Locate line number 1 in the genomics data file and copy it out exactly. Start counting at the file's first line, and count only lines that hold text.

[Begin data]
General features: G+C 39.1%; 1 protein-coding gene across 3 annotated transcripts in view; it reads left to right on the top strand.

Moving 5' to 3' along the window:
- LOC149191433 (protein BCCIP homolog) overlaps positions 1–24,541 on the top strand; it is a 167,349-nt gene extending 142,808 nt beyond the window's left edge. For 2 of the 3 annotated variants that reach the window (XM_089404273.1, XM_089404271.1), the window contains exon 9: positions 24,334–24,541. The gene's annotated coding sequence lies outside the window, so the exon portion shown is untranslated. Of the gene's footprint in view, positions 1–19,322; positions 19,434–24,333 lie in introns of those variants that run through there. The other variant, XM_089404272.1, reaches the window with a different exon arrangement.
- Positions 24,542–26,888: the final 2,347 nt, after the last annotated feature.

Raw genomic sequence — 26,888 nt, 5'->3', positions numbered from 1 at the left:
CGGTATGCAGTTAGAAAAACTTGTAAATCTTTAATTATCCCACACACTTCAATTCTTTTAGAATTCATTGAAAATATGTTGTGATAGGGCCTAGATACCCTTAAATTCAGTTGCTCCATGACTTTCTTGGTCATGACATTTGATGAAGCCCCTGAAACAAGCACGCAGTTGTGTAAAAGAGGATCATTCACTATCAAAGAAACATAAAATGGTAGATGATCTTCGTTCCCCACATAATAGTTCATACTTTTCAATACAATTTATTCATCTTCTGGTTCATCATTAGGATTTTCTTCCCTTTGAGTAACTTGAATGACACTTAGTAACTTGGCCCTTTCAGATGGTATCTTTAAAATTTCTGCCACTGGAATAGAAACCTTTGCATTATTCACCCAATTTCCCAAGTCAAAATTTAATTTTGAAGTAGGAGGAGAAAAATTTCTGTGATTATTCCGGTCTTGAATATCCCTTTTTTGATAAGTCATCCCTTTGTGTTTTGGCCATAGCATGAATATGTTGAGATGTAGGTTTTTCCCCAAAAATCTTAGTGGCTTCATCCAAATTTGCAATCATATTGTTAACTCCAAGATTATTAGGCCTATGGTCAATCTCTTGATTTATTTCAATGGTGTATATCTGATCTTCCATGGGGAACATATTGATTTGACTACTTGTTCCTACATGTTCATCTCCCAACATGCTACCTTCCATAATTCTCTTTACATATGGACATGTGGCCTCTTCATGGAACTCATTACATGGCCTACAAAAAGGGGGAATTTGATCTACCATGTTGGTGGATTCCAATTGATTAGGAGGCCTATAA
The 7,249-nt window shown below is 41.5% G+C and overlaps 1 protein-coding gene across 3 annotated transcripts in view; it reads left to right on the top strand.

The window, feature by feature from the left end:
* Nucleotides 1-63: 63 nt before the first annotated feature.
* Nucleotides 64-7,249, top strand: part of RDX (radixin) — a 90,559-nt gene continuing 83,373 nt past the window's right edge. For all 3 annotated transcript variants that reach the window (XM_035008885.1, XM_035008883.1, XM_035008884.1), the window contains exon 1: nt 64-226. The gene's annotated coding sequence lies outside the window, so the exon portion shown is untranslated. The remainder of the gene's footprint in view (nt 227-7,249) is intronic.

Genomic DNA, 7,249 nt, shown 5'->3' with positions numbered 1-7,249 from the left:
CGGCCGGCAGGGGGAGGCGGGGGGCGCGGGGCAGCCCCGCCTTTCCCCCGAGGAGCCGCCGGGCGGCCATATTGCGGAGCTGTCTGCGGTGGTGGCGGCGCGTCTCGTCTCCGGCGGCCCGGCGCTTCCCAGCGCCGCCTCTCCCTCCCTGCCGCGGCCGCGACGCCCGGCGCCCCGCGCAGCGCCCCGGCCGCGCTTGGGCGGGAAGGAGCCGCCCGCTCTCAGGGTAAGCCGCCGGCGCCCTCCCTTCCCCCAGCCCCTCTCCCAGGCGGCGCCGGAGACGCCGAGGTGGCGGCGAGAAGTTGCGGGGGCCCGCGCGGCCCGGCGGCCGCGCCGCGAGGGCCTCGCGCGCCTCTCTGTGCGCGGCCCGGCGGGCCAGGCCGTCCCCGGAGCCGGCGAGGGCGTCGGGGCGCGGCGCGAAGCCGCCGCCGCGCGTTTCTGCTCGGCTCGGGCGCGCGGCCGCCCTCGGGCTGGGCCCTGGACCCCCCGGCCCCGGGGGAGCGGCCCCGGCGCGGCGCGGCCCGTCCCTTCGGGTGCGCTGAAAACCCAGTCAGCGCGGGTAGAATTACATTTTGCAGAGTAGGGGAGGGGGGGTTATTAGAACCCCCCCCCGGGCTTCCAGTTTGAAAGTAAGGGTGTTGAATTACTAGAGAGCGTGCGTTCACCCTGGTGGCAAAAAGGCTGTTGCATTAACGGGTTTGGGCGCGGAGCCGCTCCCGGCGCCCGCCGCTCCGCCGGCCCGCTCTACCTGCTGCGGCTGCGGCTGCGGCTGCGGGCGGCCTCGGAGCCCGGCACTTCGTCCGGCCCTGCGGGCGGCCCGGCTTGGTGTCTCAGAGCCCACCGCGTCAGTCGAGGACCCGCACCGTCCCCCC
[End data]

General features: G+C 39.1%; 1 protein-coding gene across 3 annotated transcripts in view; it reads left to right on the top strand.